Featured Research

from universities, journals, and other organizations

'Jekyll And Hyde' Bacteria Offer Pest Control Clue

Date:
December 20, 2007
Source:
University of York
Summary:
New research has revealed so-called 'Jekyll and Hyde' bacteria, suggesting a novel way to control insect pests without using insecticides. Scientists studied the relationship between plant-dwelling insects and the bacteria that live in them -- and discovered an unexpected interaction.

New research at York has revealed so-called ‘Jekyll and Hyde’ bacteria, suggesting a novel way to control insect pests without using insecticides.

Researchers at the University of York studied the relationship between plant-dwelling insects and the bacteria that live in them — and discovered an unexpected interaction.

Plants are not ‘easy meat’ for insects. In fact, many insects thrive on plant food only because of the presence of a third party: symbiotic bacteria that live in the insects and provide extra nutrients.

While studying interactions between black bean aphids and their associated bacteria, York researchers discovered an intriguing new category of organism that they dubbed ‘Jekyll and Hyde’ bacteria.

Black bean aphids can live on a number of different plant species. In most situations, their internal bacteria are harmless or even beneficial — this is their ‘Jekyll’ side.

But on certain plants, the relationship between insect and bacteria changes with the microscopic organisms exhibiting a disruptive ‘Hyde’ side. The insects grow and reproduce very slowly, while the bacteria themselves proliferate to very high densities in a short time — almost as if the bacteria were ‘betraying’ their hosts.

Further experiments have suggested that the factor triggering this strange change is the composition of nutrients in the plants where the creatures live.

The results, published in the Proceedings of the Royal Society B, may point the way to new methods to control aphids and other insect pests.

Professor Angela Douglas, of the University’s Department of Biology, said: "We now have the basis to explore precisely how these insect pests control their bacteria — and perhaps to develop ways to make the bacteria ‘turn nasty’ on the insects. These findings offer exciting new opportunities to control aphids and other pests without using insecticides."


Story Source:

The above story is based on materials provided by University of York. Note: Materials may be edited for content and length.


Cite This Page:

University of York. "'Jekyll And Hyde' Bacteria Offer Pest Control Clue." ScienceDaily. ScienceDaily, 20 December 2007. <www.sciencedaily.com/releases/2007/12/071219115306.htm>.
University of York. (2007, December 20). 'Jekyll And Hyde' Bacteria Offer Pest Control Clue. ScienceDaily. Retrieved August 23, 2014 from www.sciencedaily.com/releases/2007/12/071219115306.htm
University of York. "'Jekyll And Hyde' Bacteria Offer Pest Control Clue." ScienceDaily. www.sciencedaily.com/releases/2007/12/071219115306.htm (accessed August 23, 2014).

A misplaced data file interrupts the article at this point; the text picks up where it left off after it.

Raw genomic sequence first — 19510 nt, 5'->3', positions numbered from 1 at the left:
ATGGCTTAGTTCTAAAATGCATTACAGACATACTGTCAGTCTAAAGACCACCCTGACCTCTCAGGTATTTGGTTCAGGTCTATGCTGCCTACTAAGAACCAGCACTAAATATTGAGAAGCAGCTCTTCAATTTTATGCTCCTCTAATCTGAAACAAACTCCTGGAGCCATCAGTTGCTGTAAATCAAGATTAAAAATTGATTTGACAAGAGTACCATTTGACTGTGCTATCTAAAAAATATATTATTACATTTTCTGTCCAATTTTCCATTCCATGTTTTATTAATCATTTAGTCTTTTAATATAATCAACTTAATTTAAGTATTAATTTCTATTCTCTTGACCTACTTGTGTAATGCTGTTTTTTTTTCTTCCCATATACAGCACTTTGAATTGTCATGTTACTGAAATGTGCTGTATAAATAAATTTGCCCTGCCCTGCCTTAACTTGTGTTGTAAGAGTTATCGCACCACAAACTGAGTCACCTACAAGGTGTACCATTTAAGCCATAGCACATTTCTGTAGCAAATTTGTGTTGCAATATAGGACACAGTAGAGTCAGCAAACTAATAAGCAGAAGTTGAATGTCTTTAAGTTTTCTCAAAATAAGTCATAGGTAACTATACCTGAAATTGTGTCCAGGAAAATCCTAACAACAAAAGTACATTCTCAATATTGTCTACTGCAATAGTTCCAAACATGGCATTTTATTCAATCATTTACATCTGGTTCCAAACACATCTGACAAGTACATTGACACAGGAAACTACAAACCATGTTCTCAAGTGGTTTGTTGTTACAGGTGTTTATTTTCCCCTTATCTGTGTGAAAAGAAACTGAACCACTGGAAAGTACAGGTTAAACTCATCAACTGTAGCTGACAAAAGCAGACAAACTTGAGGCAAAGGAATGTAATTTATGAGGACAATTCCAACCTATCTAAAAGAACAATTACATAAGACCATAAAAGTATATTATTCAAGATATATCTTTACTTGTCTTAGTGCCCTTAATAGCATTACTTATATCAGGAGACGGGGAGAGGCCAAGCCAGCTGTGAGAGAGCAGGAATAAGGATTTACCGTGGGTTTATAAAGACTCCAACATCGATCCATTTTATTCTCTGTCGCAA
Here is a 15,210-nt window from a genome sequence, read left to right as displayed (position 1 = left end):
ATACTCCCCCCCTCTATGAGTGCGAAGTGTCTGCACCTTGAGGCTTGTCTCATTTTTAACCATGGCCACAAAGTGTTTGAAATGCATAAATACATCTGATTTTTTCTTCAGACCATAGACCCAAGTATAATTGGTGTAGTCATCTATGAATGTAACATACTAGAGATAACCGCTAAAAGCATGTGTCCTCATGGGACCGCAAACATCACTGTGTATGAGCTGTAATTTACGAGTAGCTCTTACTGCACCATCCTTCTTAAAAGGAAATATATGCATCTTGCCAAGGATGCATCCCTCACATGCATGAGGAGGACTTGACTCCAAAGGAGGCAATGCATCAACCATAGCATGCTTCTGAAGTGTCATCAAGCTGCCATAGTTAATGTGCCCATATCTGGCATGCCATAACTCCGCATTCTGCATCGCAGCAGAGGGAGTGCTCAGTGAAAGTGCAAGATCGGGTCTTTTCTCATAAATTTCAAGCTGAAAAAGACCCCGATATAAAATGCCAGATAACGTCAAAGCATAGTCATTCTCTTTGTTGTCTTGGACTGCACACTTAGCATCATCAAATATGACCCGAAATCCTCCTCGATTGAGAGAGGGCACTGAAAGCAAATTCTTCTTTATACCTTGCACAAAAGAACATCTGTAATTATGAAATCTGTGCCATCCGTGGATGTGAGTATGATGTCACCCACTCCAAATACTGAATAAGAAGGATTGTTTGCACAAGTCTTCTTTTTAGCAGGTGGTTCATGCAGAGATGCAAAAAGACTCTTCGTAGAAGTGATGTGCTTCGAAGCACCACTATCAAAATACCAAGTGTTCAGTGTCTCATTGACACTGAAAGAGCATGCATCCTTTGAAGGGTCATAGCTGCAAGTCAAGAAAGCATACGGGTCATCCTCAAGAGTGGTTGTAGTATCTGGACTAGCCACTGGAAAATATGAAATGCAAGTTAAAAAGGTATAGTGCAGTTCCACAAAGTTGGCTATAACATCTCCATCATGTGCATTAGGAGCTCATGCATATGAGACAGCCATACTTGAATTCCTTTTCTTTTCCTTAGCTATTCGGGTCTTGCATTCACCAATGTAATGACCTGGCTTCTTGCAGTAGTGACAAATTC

Share This




More Plants & Animals News

Saturday, August 23, 2014

Featured Research

from universities, journals, and other organizations


Featured Videos

from AP, Reuters, AFP, and other news services

Endangered Red Wolves Face Uncertain Future

Endangered Red Wolves Face Uncertain Future

AP (Aug. 22, 2014) A federal judge temporarily banned coyote hunting to save endangered red wolves, but local hunters say that the wolf preservation program does more harm than good. Meanwhile federal officials are reviewing its wolf program in North Carolina. (Aug. 22) Video provided by AP
Powered by NewsLook.com
Farm Resurgence Grows With Younger Crowd

Farm Resurgence Grows With Younger Crowd

AP (Aug. 22, 2014) New England farms are seeing a surge in younger farm hands as the 'buy local' food movement grows across the country. (Aug. 22) Video provided by AP
Powered by NewsLook.com
Drug Used To Treat 'Ebola's Cousin' Shows Promise

Drug Used To Treat 'Ebola's Cousin' Shows Promise

Newsy (Aug. 21, 2014) An experimental drug used to treat Marburg virus in rhesus monkeys could give new insight into a similar treatment for Ebola. Video provided by Newsy
Powered by NewsLook.com
Terrifying City-Dwelling Spiders Are Bigger And More Fertile

Terrifying City-Dwelling Spiders Are Bigger And More Fertile

Newsy (Aug. 21, 2014) According to a new study, spiders that live in cities are bigger, fatter and multiply faster. Video provided by Newsy
Powered by NewsLook.com

Search ScienceDaily

Number of stories in archives: 140,361

Find with keyword(s):
Enter a keyword or phrase to search ScienceDaily for related topics and research stories.

Save/Print:
Share:

Breaking News:
from the past week

In Other News

... from NewsDaily.com

Science News

Health News

Environment News

Technology News



Save/Print:
Share:

Free Subscriptions


Get the latest science news with ScienceDaily's free email newsletters, updated daily and weekly. Or view hourly updated newsfeeds in your RSS reader:

Get Social & Mobile


Keep up to date with the latest news from ScienceDaily via social networks and mobile apps:

Have Feedback?


Tell us what you think of ScienceDaily -- we welcome both positive and negative comments. Have any problems using the site? Questions?
Mobile: iPhone Android Web
Follow: Facebook Twitter Google+
Subscribe: RSS Feeds Email Newsletters
Latest Headlines Health & Medicine Mind & Brain Space & Time Matter & Energy Computers & Math Plants & Animals Earth & Climate Fossils & Ruins